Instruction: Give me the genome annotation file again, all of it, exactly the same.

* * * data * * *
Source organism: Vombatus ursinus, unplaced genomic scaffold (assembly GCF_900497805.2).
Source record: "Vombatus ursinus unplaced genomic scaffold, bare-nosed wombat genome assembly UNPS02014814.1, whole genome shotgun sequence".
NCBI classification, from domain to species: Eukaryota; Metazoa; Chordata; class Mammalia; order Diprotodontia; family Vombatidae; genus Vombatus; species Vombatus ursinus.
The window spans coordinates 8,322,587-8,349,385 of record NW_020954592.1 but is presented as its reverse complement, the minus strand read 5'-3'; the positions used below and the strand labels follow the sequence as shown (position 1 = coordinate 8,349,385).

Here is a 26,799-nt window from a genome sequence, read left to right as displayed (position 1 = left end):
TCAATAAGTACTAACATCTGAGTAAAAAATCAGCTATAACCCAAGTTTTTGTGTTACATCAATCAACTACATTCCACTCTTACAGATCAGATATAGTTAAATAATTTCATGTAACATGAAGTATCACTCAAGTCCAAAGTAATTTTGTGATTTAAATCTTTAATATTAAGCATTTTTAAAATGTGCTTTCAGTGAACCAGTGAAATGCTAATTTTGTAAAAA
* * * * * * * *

Source organism: Vombatus ursinus, unplaced genomic scaffold (assembly GCF_900497805.2).
Source record: "Vombatus ursinus unplaced genomic scaffold, bare-nosed wombat genome assembly UNPS02014814.1, whole genome shotgun sequence".
NCBI classification, from domain to species: Eukaryota; Metazoa; Chordata; class Mammalia; order Diprotodontia; family Vombatidae; genus Vombatus; species Vombatus ursinus.
The window spans coordinates 8,322,587-8,349,385 of record NW_020954592.1 but is presented as its reverse complement, the minus strand read 5'-3'; the positions used below and the strand labels follow the sequence as shown (position 1 = coordinate 8,349,385).

Here is a 26,799-nt window from a genome sequence, read left to right as displayed (position 1 = left end):
TCAATAAGTACTAACATCTGAGTAAAAAATCAGCTATAACCCAAGTTTTTGTGTTACATCAATCAACTACATTCCACTCTTACAGATCAGATATAGTTAAATAATTTCATGTAACATGAAGTATCACTCAAGTCCAAAGTAATTTTGTGATTTAAATCTTTAATATTAAGCATTTTTAAAATGTGCTTTCAGTGAACCAGTGAAATGCTAATTTTGTAAAAA